In my last blog, I covered some of the cognitive reasons that hinder creative idea-generation. But there is another aspect – a social aspect – that makes brainstorming tricky. As part of coaching for Destination Imagination, I often found myself in this (familiar) situation – you ask your group a question and after the first couple of answers, everyone starts giving similar answers. As a result, you only get a few original ideas while plenty others aren’t even considered. Why does that happen and how do you get out of that mode?
Brainstorming was the brainchild of Alex Osborn, an advertising executive, who had pioneered the technique at his agency. To have an effective brainstorming session, Osborn proposed working in groups of six to ten and following four principles: “deferment of judgement”, “quantity breeds quality”, “free-wheeling is encouraged” and “combination and improvement are sought”. In essence, Osborn advocated focusing on generating as many ideas as possible, including wild and outlandish ones, while avoiding any criticisms and by building on each others’ ideas.
Osborn’s book outlining his brainstorming technique became an instant bestseller and brainstorming was quickly adopted in companies. However, decades of research since then has shown that brainstorming doesn’t really produce the great results people had envisioned. In fact, when people are asked to brainstorm individually and then bring their best ideas to the group, the outcome is significantly superior. They produce twice as many ideas and have more novel ideas. So, what stops brainstorming from working well?
Adrian Furnham, a professor of Psychology at University College London, outlines three main problems that plague brainstorming:
- Social Loafing: Social loafing occurs because people working in groups tend to exert less effort than when they are working alone. When people expect others to loaf, they reduce their own effort to make the division of labor more equitable.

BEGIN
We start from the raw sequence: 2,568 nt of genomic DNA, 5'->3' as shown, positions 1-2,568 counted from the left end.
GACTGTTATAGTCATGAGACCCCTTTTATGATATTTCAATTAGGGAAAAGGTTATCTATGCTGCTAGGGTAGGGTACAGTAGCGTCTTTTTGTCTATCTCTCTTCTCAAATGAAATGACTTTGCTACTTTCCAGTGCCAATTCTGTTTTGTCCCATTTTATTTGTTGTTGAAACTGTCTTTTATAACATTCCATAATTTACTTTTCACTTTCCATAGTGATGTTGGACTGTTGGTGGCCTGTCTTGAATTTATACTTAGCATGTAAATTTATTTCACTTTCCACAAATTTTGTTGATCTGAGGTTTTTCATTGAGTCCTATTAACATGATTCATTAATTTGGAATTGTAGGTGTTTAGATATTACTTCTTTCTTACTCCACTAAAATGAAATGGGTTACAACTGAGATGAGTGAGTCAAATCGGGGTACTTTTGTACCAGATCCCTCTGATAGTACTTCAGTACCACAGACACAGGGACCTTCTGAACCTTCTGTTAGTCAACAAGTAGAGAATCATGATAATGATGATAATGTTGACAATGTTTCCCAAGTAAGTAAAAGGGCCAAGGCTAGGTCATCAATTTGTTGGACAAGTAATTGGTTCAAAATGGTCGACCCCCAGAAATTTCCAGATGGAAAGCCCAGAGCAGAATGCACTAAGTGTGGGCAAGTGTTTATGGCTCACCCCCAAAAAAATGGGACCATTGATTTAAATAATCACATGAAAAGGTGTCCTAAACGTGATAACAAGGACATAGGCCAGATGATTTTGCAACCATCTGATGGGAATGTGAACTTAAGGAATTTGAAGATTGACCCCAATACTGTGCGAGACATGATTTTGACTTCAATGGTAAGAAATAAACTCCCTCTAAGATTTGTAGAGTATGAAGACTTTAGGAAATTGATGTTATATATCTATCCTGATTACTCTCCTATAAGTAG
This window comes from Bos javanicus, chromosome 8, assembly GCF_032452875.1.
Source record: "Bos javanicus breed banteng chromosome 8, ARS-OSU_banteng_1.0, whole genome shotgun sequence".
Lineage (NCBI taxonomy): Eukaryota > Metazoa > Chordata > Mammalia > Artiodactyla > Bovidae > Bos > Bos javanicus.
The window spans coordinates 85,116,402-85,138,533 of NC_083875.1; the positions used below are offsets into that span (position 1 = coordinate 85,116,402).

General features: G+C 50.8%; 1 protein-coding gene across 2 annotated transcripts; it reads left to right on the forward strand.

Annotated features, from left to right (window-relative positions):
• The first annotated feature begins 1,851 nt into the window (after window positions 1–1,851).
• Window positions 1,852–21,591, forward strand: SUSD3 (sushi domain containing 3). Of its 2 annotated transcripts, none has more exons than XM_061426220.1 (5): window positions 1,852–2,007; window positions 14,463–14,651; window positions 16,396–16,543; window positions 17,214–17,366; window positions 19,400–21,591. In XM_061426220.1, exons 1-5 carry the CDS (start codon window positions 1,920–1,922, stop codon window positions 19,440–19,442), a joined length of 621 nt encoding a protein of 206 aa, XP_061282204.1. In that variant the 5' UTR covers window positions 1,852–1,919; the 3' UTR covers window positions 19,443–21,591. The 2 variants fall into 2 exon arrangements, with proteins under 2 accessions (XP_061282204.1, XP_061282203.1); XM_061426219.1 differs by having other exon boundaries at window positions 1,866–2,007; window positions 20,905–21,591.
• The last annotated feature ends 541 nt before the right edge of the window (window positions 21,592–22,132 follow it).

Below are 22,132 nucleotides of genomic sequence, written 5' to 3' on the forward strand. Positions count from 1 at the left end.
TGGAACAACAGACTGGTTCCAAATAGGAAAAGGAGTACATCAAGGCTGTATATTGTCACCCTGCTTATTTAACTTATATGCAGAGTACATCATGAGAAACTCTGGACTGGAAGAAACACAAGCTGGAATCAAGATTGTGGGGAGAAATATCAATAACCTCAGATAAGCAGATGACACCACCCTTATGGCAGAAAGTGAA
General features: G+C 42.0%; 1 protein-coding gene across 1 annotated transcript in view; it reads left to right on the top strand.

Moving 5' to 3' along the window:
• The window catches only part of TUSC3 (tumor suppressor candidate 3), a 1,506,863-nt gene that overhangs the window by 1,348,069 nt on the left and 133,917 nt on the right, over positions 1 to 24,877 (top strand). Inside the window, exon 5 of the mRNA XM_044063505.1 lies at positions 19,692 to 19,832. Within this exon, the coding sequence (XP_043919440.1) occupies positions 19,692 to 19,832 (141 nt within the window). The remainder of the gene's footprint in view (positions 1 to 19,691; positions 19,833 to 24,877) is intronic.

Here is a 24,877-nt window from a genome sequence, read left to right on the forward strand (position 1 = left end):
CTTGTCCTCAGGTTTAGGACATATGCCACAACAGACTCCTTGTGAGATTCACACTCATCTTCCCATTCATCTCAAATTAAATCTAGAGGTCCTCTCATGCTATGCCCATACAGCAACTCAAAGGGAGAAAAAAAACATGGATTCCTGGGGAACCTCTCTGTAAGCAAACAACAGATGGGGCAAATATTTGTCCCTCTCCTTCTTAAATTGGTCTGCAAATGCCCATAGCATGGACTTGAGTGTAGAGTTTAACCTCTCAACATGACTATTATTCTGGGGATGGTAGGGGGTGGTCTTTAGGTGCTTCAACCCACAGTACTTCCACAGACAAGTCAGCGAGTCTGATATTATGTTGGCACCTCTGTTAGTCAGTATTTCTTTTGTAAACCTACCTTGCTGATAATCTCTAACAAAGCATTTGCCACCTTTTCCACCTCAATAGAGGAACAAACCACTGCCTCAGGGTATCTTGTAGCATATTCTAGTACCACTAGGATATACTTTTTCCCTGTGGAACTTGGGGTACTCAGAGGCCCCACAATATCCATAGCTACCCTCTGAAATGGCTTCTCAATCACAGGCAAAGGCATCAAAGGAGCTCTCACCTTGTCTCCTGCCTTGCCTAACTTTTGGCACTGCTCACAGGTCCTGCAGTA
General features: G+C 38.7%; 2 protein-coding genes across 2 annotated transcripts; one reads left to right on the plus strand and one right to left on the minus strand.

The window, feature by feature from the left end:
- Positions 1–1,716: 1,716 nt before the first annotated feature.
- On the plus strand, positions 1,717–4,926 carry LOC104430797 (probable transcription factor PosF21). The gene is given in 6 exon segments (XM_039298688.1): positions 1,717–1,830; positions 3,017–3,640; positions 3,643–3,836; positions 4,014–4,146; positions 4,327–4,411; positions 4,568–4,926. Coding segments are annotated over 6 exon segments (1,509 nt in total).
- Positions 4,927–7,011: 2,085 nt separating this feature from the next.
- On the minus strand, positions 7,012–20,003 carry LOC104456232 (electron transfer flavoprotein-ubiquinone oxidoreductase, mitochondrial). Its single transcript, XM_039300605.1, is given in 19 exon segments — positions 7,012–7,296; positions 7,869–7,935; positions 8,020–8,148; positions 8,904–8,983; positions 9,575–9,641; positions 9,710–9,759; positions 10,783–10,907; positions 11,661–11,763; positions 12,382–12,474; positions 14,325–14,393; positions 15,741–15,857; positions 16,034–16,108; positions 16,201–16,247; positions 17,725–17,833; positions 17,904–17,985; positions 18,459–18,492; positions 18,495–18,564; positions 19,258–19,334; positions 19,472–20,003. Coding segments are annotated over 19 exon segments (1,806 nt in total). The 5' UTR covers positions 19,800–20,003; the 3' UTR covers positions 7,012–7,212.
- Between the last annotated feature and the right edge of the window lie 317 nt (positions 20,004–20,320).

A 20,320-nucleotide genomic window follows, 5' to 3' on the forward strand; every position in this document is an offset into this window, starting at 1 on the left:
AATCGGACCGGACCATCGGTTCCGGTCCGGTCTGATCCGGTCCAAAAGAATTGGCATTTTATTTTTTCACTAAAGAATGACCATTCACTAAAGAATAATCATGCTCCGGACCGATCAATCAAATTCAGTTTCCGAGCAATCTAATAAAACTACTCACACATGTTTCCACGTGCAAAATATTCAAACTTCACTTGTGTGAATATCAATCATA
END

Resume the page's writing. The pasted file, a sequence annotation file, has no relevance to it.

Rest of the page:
- Evaluation Apprehension: People can hold back their ideas and views when they are uncertain of how they will be perceived. Presence of superiors in the session increases evaluation apprehension in the rest.
- Production Blocking: Production blocking occurs because in traditional brainstorming, only one person is allowed to speak at a time and the others have to wait. The waiting time can cause people to forget their idea (short-term memory limitation) or to consider it less original than the idea being considered.
So, how can you get better at generating ideas? Here are some approaches that work better than traditional brainstorming:
- Work Individually: When people work individually and then bring their best ideas to the group for assessment, the outcome is superior to a group brainstorming session. As Adrian Furnham recommends, “If you have talented and motivated people, they should be encouraged to work alone when creativity or efficiency is the highest priority.”
- Brainwriting: Shelly Carson, a psychologist at Harvard, suggests using Brainwriting. In brainwriting, participants are use index cards to jot down a few ideas and then pass their cards to the next participant who then uses them as triggers for more ideas.
- Electronic Brainstorming: Electronic techniques are increasingly being used to help overcome the problems of social loafing, evaluation apprehension and production blocking. In typical electronic brainstorming, participants type their ideas anonymously and ideas from all group members are pooled and displayed to everyone.
In our case, I discovered that evaluation apprehension was limiting the number of ideas our group was generating. What eventually worked for us was “working individually” – each team member would think about a specific part of the challenge and bring his or her ideas to the next meeting to share with the rest of the group. We found that not only did we have more ideas, we also had better ideas because people had time to refine and improve their initial thoughts. So, the next time you find yourself brainstorming, try one of these tweaks and see if it works better.